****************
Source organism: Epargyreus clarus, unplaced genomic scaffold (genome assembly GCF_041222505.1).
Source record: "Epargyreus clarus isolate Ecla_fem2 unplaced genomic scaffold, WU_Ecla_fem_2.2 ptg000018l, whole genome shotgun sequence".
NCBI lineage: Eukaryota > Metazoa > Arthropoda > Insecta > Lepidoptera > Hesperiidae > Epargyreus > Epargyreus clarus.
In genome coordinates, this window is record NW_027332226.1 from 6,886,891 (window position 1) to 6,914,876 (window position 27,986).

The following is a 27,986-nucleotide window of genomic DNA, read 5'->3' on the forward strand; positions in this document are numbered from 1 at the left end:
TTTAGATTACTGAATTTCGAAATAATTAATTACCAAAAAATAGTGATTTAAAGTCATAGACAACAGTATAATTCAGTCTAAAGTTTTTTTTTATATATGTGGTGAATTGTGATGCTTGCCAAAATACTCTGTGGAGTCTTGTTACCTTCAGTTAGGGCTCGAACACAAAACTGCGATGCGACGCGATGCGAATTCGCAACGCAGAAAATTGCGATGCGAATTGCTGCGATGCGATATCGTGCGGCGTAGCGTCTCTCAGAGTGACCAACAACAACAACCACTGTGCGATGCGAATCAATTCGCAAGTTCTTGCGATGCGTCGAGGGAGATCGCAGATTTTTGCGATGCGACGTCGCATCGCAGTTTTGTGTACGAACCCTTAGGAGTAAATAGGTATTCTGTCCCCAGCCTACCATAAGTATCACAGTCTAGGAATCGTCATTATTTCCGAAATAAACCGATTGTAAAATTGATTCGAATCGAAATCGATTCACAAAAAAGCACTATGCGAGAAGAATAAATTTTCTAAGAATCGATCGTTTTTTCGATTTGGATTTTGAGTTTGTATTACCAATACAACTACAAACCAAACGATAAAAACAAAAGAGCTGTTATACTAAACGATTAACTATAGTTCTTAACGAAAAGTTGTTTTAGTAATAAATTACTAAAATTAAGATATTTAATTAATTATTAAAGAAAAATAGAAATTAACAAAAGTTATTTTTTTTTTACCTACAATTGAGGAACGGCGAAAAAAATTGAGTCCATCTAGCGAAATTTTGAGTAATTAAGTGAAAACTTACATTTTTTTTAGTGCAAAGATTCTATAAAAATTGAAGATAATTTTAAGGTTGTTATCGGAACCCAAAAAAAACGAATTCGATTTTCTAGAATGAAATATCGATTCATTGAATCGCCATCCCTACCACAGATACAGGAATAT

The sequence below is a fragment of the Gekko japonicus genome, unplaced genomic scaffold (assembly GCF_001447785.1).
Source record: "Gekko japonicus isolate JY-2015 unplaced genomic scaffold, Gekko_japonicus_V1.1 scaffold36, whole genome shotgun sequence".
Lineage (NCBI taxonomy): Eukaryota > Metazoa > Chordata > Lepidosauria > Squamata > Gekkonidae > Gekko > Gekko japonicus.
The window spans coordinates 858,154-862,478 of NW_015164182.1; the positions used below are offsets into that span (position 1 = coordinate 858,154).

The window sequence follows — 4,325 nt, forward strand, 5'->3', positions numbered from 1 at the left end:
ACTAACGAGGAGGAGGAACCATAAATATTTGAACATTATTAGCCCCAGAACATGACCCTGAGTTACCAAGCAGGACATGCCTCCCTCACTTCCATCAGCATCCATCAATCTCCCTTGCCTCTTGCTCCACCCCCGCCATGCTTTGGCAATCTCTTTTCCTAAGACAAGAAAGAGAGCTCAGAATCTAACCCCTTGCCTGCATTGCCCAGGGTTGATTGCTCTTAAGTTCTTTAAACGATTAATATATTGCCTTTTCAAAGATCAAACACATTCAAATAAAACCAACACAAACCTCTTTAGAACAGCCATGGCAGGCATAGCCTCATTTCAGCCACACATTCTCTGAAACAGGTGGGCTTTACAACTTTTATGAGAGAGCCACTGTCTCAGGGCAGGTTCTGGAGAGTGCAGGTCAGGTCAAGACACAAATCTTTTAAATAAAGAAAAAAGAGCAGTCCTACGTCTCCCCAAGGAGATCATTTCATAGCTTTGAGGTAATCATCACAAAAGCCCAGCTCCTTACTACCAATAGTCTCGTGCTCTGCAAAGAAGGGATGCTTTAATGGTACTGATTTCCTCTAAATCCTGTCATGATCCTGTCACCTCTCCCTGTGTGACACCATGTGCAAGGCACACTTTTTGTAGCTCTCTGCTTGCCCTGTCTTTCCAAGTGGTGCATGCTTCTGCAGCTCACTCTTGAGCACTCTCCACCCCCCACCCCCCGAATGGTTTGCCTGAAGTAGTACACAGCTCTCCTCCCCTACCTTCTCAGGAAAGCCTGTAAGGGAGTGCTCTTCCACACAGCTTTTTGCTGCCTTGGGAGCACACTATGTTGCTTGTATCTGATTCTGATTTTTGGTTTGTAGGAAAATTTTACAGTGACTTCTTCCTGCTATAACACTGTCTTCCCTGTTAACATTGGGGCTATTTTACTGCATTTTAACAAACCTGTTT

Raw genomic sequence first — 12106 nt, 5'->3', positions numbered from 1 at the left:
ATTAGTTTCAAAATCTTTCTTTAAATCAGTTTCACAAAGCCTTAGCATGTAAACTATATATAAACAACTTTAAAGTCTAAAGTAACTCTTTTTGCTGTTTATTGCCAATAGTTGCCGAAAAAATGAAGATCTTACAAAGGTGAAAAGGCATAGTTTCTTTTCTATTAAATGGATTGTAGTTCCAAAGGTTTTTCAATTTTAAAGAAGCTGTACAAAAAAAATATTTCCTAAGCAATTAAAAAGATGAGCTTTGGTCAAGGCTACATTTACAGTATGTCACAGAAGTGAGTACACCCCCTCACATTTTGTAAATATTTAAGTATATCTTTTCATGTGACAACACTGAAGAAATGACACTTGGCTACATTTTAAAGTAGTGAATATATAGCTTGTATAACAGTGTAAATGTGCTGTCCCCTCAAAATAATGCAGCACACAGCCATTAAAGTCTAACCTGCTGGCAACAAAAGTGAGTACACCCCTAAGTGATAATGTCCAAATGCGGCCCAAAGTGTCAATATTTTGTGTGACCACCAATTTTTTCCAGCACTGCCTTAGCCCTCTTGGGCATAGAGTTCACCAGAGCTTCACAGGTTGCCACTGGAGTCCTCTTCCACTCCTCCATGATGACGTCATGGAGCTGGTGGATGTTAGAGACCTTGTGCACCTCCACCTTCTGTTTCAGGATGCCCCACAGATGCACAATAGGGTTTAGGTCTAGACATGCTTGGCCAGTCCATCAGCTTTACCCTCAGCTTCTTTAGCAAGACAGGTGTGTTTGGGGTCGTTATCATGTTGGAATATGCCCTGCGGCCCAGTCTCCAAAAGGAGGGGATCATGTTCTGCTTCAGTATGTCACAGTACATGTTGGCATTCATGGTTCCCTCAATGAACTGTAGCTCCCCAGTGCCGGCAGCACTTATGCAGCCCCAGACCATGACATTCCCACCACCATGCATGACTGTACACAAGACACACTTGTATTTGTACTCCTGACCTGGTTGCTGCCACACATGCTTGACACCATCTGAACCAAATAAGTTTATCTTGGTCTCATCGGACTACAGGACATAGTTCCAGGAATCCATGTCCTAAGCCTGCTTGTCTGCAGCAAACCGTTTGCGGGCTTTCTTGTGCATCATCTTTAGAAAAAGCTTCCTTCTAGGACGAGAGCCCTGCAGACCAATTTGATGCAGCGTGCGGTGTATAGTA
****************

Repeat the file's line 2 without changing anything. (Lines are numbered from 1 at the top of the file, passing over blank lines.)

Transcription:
Source record: "Epargyreus clarus isolate Ecla_fem2 unplaced genomic scaffold, WU_Ecla_fem_2.2 ptg000018l, whole genome shotgun sequence".